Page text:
First of all, goals can be divided into three terms: short, medium and long. A short-term goal is one you would like to accomplish within a year; a medium-term goal is one to be completed within five years; and a long-term goal is one to be completed within 10 years or even longer.
There are three important financial goals you can work toward simultaneously. As you complete each one, you can continue to work on the goals that are left. These goals are saving for retirement (long-term), paying off your credit card (medium-term) and establishing an emergency fund (short- to medium-term).
Why have these three goals been lumped together? The rule of thumb is that 15 percent of your gross income should be used for retirement. However, if you have credit-card debt and don’t have an emergency fund, then we need to work on those first, and they should be done simultaneously.
Paying off your credit card
This is the likely the most important financial move you can make. If you’re paying 18 percent interest on your credit card, your balance would double in four years if you didn’t make any payments. Of course, making no payments is an unlikely scenario, but this example demonstrates how dramatically interest can add to your balance. In turn, it demonstrates how important it is to pay off your high-interest debts. If you don’t pay them off, they can keep you from accomplishing other goals.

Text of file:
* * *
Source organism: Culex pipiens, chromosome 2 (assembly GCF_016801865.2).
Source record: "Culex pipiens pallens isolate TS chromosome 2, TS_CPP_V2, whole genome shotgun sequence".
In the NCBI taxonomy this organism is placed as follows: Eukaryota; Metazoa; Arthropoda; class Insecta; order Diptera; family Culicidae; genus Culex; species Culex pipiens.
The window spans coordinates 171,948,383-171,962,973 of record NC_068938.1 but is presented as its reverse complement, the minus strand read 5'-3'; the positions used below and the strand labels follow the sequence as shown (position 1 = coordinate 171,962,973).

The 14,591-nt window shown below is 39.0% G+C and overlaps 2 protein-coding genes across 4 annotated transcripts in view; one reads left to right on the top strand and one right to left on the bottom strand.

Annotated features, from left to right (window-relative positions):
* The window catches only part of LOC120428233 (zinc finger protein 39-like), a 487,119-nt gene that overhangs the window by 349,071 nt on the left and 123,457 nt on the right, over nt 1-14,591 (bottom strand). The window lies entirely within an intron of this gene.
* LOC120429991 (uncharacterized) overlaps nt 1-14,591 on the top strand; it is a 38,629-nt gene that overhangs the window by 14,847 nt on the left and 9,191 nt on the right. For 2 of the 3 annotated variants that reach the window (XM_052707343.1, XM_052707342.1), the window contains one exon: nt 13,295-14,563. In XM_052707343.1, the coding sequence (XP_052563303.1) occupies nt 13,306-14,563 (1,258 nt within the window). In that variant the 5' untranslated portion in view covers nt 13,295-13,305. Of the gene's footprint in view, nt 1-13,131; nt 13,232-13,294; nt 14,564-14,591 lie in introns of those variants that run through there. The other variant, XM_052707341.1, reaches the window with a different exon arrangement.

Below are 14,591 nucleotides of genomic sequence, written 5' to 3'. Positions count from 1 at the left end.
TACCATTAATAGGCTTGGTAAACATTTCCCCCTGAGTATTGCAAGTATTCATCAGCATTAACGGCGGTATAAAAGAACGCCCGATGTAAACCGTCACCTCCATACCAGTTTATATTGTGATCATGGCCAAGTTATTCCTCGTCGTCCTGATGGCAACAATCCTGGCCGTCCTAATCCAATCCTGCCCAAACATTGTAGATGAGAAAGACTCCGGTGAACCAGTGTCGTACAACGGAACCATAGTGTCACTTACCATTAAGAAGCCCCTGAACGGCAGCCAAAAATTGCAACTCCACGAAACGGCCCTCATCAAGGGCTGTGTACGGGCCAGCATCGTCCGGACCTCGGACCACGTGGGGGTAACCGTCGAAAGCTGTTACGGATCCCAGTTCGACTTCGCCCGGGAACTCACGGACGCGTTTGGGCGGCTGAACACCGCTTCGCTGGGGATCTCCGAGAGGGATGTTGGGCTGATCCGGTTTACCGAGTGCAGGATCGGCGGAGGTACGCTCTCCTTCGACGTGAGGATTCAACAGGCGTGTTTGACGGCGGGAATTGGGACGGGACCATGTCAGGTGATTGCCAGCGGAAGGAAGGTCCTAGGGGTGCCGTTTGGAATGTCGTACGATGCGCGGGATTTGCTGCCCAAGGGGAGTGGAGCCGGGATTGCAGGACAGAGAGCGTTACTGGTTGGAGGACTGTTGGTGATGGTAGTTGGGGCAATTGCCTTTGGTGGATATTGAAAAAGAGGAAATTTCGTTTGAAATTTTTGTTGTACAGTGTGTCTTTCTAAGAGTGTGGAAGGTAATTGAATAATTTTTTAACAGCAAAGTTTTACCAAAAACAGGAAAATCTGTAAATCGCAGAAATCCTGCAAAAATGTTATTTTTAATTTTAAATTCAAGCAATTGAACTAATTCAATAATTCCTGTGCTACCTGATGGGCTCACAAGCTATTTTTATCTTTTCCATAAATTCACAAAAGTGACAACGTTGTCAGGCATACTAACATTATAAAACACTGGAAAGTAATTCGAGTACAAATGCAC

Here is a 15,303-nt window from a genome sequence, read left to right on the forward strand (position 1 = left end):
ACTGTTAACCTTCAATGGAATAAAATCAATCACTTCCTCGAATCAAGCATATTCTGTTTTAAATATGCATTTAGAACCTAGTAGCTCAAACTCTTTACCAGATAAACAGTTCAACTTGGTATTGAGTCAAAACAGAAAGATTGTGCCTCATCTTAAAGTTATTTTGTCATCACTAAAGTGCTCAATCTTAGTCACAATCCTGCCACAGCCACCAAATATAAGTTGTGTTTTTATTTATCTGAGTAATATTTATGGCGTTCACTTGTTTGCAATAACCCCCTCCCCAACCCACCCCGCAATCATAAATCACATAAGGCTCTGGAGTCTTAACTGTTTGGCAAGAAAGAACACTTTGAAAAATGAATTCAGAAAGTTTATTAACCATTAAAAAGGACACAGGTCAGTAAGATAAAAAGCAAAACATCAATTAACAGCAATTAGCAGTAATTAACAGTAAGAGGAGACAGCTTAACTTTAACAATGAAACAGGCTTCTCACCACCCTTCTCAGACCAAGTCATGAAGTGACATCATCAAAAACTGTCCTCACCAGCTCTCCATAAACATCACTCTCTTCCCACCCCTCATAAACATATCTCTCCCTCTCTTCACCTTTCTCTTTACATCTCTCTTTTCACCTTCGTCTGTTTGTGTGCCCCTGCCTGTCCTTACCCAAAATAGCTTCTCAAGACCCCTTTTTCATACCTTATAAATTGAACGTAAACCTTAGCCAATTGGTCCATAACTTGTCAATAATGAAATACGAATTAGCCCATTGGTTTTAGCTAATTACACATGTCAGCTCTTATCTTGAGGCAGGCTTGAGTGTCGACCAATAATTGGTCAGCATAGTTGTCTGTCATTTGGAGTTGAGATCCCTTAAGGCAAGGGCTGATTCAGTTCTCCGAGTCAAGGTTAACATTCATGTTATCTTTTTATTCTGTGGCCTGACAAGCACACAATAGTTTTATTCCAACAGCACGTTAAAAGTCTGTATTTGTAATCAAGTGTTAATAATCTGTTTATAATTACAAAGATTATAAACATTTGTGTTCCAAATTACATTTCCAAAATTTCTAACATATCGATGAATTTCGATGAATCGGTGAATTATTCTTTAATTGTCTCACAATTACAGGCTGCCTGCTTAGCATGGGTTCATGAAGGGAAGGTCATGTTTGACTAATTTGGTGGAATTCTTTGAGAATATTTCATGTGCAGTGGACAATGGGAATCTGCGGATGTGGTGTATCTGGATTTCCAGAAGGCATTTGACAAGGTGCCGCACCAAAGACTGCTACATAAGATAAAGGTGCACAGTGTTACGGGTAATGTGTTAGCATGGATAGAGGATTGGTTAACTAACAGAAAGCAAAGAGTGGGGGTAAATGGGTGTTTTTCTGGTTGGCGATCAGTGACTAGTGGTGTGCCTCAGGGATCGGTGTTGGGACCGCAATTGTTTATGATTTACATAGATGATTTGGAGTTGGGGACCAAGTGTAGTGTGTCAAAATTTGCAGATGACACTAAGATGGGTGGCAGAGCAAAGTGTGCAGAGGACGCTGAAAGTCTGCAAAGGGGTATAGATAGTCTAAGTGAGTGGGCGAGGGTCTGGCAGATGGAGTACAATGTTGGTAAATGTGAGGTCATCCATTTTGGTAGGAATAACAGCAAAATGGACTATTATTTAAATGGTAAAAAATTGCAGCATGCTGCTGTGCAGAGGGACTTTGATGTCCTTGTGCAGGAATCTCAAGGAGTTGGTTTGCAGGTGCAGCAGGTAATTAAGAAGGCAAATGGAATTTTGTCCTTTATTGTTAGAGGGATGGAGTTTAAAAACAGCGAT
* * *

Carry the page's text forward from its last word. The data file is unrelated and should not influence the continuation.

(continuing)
Creating an emergency fund
While getting out of credit-card debt is important, so is having an emergency fund. Your emergency fund should be created while you’re paying off your credit card. The reason is that an emergency expense can cause you to incur more debt, even after you’ve paid off your credit card.
How will you know when your emergency fund is adequate? When you have the amount it would take to cover your expenses if you lost your current job and had to find another. If you think it’ll take you three months to replace your current job, then you need three months’ worth of expenses in a liquid account. Liquid means you can go to the bank right now and withdraw your funds.
Saving for retirement
Let’s face it: you want to be able to provide for yourself in retirement. Once your credit-card debt is paid off and your emergency fund is adequate, then the entire 15 percent of your gross income you’ve been directing toward those goals can go toward retirement. If your company offers a 401(k) with a match, you need to take advantage of that at all times. If you don’t contribute enough to receive the full match, you’re leaving free money on the table.
So, how do we accomplish all three of these goals at once? Take 15 percent of your gross income. If your company matches 6 percent of your gross in the 401(k), then 6 percent goes to your 401(k) account. The remaining 9 percent can then be used for paying off your credit card and establishing an emergency fund. You may parse that 9 percent any way you choose. For instance, 2 percent of your gross can go to the emergency fund and 7 percent can go to paying off your credit card. When your credit card is paid off, then the entire 9 percent goes toward your emergency fund until it reaches its required amount. At that point the entire 15 percent goes toward retirement.
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